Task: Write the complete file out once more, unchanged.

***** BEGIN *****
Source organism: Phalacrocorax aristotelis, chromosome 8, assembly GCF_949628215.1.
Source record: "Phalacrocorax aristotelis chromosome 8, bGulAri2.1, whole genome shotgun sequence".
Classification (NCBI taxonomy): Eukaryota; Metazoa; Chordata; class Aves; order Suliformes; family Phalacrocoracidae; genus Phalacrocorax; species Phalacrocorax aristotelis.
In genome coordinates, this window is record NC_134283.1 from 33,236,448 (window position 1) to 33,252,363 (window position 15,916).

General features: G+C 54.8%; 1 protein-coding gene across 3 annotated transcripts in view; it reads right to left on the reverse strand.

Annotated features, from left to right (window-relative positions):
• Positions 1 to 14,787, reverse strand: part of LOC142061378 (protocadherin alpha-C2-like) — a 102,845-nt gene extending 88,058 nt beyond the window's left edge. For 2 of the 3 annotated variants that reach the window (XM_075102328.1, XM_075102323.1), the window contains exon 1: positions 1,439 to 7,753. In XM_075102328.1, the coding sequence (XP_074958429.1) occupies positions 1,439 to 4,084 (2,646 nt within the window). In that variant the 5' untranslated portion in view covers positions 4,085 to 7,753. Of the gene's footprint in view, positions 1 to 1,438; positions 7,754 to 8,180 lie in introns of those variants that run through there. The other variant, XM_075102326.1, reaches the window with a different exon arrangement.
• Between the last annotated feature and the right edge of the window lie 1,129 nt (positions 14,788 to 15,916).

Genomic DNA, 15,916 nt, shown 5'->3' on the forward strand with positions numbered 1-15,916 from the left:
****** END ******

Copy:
Source organism: Phalacrocorax aristotelis, chromosome 8, assembly GCF_949628215.1.
Source record: "Phalacrocorax aristotelis chromosome 8, bGulAri2.1, whole genome shotgun sequence".
Classification (NCBI taxonomy): Eukaryota; Metazoa; Chordata; class Aves; order Suliformes; family Phalacrocoracidae; genus Phalacrocorax; species Phalacrocorax aristotelis.
In genome coordinates, this window is record NC_134283.1 from 33,236,448 (window position 1) to 33,252,363 (window position 15,916).

General features: G+C 54.8%; 1 protein-coding gene across 3 annotated transcripts in view; it reads right to left on the reverse strand.

Annotated features, from left to right (window-relative positions):
• Positions 1 to 14,787, reverse strand: part of LOC142061378 (protocadherin alpha-C2-like) — a 102,845-nt gene extending 88,058 nt beyond the window's left edge. For 2 of the 3 annotated variants that reach the window (XM_075102328.1, XM_075102323.1), the window contains exon 1: positions 1,439 to 7,753. In XM_075102328.1, the coding sequence (XP_074958429.1) occupies positions 1,439 to 4,084 (2,646 nt within the window). In that variant the 5' untranslated portion in view covers positions 4,085 to 7,753. Of the gene's footprint in view, positions 1 to 1,438; positions 7,754 to 8,180 lie in introns of those variants that run through there. The other variant, XM_075102326.1, reaches the window with a different exon arrangement.
• Between the last annotated feature and the right edge of the window lie 1,129 nt (positions 14,788 to 15,916).

Genomic DNA, 15,916 nt, shown 5'->3' on the forward strand with positions numbered 1-15,916 from the left: